Red Sox 9, Athletics 3
It took two lengthy rain delays, but the Red Sox and Athletics managed to fit a full nine innings in. The outcome was all Red Sox, with the Boston lineup repaying Oakland for the punishment inflicted on Friday and Jon Lester dominating the six innings that came before the first rain delay.
The Sox once again got off to a hot start, scoring in the first when Marco Scutaro doubled and Dustin Pedroia knocked him in. This time, however, their attack continued. After Lester allowed a leadoff homer to Brandon Allen to start the second, the Sox responded with three runs in the bottom half. With two outs already on the board, Josh Reddick fought back from an 0-2 count to draw a walk, and came around to score when Jason Varitek launched a two-run homer into the bullpens. Mike Aviles kept the inning going with an infield single, and scored the fourth Boston run of the game as Jacoby Ellsbury planted a double off the top of the wall.
The next inning had similar results. Marco Scutaro's error gave the Athletics a leadoff baserunner, who would score through a series of steals and a sacrifice fly. And the Sox immediately responded with three more runs, as Adrian Gonzalez and David Ortiz doubled around a walk from Dustin Pedroia, with Ortiz eventually scoring on a Carl Crawford sacrifice fly.
With the Sox adding a run in each of the next two innings, the game was essentially over by the time the first rain delay came, but for whatever reason their attempts to have the blowout called early were unsuccessful, leaving them hanging around for three more hours before the ninth could finally be closed out.
The Sox will have about 30 minutes to rest before being thrown right back into game number two, where they'll have a shot to take a two-game lead over the Yankees.
Three For The Road
Ramifications From 2009?
The most curious thing about having rain delays instead of a called game is that, two years ago, the Sox had been perfectly happy to call the first game of a doubleheader against the Twins and then start the second half later in the day. This led to some controversy, though, as to whether or not it was fair for a team to end things early and spare their bullpen. Perhaps it's because of that doubleheader from two years back that the Sox were forced to play all nine today.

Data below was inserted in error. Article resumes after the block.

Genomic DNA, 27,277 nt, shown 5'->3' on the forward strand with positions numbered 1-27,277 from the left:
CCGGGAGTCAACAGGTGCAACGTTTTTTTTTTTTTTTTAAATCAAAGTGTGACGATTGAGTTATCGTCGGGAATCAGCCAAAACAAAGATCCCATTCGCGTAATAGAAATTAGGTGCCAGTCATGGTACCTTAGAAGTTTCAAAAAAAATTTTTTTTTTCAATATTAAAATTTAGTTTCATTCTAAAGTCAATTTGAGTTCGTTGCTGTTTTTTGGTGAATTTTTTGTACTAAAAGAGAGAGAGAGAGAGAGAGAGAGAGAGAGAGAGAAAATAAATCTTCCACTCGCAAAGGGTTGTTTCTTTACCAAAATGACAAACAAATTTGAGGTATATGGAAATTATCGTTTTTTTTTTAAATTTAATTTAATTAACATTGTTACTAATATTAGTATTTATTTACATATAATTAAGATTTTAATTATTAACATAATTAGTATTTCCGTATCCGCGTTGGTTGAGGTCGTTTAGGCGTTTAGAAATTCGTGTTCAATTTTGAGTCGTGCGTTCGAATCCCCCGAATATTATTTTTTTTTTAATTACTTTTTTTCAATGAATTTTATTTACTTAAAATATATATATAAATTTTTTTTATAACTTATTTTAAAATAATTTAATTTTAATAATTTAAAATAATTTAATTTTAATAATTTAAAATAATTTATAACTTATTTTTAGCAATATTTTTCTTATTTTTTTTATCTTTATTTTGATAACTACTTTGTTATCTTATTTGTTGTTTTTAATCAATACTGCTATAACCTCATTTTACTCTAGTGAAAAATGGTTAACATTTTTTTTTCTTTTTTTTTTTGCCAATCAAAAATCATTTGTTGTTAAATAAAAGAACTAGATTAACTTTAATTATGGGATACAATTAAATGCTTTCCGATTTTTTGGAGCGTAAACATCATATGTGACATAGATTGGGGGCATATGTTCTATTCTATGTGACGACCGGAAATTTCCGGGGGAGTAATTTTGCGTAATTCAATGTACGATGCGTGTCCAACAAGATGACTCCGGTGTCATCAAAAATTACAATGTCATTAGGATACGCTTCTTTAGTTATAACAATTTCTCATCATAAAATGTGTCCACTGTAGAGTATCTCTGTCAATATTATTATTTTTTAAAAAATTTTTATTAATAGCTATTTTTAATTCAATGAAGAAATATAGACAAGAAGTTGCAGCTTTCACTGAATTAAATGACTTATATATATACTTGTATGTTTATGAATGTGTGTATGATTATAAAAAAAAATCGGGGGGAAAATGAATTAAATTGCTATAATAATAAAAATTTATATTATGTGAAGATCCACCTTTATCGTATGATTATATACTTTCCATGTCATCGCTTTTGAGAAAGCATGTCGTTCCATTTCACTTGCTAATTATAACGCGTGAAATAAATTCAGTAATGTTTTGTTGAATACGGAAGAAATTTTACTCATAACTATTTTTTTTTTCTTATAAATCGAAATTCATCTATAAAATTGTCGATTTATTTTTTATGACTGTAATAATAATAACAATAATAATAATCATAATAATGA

Moscoso Falls To Earth
Guillermo Moscoso's ERA just jumped from 3.28 to 3.80, and while it's still not really where it should be, the Red Sox exposed a guy who has been riding high on luck more than skill. Moscoso didn't strike out a single batter in his four innings of work, allowed two walks, and had both score as the Sox' balls in play actually found the ground before a glove. The Athletics are a team with a lot of good young pitching, but for the moment, Moscooso doesn't really factor in.
Weeks Runs Wild
Jemile weeks picked up three stolen bases against the Sox in game 1, and it never was even close, with Varitek not even throwing down to try and catch him, even at third. While the stolen base isn't as much as its made out to be, when a guy can turn a single into a guaranteed triple, that's bad news. While Tek did pick up the big homer, it was a sharp reminder of the veteran backstop's age, and likely his short time left with the Sox.
Red Sox MVP -- Jon Lester
After the Sox had Wakefield and the bullpen give up 15 runs Monday, Jon Lester came in and quieted them in dominant fashion. Were it not for the rain delays, Lester could well have gone eight or even nine innings with just one earned run.
Up Next -- Right now | Erik Bedard (5-3, 2.82 ERA) vs. Graham Godfrey (1-1, 4.24 ERA)
Chances are if you're reading this, then you're already missing the second half of the doubleheader. Or at least one of the inevitable rain delays.